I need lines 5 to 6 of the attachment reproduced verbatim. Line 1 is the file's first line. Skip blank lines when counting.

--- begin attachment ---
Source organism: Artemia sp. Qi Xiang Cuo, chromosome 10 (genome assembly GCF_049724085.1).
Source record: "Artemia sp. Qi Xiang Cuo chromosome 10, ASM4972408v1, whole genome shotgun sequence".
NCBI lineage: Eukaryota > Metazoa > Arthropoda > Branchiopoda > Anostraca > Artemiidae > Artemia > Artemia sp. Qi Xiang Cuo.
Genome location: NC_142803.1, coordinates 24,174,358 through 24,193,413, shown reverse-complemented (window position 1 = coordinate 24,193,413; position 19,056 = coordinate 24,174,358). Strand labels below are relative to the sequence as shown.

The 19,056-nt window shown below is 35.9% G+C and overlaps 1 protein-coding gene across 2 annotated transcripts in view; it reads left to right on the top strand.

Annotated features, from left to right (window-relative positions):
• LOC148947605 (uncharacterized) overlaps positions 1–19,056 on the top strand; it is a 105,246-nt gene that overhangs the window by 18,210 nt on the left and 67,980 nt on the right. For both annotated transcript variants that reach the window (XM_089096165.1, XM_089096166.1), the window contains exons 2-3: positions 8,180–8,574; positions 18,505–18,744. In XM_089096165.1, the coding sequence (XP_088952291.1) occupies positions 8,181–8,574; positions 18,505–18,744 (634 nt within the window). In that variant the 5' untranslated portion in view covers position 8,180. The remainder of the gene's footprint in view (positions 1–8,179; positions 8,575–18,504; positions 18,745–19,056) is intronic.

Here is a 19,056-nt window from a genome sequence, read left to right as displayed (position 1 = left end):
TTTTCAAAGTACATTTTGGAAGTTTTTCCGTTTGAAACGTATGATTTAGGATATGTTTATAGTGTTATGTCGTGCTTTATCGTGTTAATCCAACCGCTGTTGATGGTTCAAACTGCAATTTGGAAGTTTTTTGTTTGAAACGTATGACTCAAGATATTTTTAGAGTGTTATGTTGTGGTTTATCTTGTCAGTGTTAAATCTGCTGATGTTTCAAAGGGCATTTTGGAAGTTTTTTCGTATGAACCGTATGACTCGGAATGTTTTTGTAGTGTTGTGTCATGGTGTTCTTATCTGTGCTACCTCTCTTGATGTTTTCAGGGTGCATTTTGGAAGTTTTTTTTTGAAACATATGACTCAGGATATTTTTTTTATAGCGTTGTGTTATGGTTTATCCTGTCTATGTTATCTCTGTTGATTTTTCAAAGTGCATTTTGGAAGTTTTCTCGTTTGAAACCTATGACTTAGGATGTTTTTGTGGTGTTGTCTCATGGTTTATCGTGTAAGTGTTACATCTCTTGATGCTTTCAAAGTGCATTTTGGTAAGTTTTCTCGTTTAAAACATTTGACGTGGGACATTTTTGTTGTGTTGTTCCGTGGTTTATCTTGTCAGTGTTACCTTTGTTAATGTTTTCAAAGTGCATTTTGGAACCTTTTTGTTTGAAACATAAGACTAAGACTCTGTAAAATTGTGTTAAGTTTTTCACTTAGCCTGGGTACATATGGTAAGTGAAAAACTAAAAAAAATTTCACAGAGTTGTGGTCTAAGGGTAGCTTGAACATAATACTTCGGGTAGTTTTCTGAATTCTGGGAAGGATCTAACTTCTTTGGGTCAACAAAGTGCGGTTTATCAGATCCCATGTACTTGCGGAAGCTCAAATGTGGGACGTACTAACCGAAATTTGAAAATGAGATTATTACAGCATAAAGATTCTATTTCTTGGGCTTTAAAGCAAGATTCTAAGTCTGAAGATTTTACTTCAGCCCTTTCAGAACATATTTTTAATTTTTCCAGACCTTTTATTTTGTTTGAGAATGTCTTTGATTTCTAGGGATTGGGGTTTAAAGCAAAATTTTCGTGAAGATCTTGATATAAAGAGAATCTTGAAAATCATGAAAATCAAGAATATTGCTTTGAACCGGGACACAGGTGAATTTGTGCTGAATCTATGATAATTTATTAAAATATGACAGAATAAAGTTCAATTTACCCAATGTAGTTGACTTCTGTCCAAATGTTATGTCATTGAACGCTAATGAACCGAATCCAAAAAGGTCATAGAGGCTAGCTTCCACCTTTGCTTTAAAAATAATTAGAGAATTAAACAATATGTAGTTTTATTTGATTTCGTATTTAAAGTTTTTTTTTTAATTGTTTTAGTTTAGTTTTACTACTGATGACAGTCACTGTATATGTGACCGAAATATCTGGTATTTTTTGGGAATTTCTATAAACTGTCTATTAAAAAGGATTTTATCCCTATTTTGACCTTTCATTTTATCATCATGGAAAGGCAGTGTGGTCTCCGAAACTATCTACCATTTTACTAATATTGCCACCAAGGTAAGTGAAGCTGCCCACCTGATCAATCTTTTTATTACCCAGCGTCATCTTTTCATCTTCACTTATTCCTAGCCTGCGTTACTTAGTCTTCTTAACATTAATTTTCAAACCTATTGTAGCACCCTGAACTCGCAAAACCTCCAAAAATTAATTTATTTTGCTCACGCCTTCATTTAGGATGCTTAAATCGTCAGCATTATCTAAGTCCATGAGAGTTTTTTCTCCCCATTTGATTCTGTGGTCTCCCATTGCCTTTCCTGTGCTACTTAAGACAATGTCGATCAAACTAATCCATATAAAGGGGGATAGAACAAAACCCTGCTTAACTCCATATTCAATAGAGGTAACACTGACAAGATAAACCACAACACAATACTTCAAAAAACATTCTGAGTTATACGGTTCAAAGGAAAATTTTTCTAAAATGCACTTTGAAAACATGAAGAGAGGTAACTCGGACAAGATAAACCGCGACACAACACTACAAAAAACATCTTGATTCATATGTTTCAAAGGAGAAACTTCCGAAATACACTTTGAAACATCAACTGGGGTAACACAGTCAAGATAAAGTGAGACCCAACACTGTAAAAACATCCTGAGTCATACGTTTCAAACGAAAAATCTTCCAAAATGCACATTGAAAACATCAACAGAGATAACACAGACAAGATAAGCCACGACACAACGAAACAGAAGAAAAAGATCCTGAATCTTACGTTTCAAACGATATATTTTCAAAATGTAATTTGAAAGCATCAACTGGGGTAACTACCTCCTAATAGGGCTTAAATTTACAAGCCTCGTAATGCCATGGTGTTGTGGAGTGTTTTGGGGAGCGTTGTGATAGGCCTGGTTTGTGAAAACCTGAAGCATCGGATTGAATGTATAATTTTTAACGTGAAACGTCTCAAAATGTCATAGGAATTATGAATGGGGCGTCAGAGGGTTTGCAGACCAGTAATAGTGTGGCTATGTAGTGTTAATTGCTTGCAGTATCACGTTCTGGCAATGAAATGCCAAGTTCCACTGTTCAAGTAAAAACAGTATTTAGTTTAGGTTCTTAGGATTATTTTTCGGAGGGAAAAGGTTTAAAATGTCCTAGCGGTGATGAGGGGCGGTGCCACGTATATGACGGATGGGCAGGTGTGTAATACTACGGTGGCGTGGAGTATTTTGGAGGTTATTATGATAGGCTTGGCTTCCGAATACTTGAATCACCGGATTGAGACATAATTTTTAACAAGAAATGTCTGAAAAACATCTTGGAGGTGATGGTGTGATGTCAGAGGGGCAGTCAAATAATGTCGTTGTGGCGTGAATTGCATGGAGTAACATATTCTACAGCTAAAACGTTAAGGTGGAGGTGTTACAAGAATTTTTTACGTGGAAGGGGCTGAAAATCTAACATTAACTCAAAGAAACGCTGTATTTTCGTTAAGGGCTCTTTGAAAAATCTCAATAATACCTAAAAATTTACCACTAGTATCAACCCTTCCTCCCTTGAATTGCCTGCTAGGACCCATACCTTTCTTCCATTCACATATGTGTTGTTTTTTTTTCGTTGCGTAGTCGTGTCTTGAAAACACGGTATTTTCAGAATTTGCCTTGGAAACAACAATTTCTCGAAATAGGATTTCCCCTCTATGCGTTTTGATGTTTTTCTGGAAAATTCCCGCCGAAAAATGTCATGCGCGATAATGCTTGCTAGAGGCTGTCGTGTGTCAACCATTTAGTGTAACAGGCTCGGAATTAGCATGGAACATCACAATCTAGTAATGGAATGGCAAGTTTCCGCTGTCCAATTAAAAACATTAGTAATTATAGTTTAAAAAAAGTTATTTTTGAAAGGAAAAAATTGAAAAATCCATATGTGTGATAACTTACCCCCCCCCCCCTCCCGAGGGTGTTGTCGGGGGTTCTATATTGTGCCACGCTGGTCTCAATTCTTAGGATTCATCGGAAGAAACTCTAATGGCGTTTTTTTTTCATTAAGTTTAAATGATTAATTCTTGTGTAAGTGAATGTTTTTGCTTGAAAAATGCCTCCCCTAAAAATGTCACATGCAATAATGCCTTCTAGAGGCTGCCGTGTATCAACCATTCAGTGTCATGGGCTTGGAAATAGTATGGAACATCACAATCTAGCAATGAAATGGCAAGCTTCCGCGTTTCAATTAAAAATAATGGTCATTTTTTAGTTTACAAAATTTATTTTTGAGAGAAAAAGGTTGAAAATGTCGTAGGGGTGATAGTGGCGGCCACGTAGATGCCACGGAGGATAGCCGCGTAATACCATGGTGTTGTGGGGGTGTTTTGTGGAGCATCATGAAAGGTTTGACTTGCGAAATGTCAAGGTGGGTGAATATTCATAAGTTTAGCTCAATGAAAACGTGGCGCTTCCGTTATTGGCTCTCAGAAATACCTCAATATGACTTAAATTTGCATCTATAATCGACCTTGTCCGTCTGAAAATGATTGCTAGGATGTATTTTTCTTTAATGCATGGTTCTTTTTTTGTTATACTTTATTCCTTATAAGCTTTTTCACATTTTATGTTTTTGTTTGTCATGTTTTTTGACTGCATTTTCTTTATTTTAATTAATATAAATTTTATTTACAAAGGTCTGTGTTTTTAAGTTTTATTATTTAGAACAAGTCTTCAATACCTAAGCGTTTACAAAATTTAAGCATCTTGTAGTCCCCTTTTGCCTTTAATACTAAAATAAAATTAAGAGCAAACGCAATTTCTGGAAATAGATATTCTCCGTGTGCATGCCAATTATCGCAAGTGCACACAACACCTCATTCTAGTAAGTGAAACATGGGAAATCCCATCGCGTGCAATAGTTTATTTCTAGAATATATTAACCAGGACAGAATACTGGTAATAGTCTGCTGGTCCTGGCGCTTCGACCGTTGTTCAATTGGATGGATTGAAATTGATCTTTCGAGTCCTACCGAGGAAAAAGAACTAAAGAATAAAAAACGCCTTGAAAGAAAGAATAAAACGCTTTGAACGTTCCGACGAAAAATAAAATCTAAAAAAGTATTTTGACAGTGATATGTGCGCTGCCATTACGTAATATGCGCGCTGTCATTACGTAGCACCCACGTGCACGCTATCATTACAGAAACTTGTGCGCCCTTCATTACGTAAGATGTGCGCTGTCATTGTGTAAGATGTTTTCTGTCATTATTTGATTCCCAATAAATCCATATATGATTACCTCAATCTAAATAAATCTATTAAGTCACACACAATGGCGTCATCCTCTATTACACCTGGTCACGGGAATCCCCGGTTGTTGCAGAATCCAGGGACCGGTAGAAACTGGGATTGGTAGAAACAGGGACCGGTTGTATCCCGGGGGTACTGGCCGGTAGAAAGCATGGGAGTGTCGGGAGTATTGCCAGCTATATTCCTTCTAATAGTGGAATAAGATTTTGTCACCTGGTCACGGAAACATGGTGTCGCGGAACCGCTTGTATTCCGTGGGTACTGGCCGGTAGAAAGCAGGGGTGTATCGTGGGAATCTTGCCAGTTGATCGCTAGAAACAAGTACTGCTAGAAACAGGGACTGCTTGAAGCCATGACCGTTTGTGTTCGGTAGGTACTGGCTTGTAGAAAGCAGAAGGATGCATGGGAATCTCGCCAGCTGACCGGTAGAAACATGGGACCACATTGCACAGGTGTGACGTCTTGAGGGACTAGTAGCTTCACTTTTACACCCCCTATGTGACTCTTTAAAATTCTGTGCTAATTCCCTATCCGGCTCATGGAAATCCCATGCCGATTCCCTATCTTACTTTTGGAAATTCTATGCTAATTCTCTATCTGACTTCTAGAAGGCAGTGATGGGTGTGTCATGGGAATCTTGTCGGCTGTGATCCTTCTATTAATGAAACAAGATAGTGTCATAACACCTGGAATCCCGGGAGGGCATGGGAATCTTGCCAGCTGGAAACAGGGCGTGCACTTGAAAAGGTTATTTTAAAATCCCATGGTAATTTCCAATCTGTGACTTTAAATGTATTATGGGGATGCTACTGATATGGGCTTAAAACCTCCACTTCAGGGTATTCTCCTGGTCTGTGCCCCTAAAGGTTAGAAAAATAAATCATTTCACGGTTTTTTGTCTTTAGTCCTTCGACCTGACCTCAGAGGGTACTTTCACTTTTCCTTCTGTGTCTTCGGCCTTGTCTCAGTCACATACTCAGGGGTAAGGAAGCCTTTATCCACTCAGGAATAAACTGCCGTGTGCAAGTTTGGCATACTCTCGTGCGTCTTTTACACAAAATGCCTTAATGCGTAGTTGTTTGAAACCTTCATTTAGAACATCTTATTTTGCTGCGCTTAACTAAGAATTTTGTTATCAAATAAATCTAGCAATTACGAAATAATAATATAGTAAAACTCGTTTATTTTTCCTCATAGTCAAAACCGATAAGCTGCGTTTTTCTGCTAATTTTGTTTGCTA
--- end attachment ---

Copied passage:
The 19,056-nt window shown below is 35.9% G+C and overlaps 1 protein-coding gene across 2 annotated transcripts in view; it reads left to right on the top strand.

Annotated features, from left to right (window-relative positions):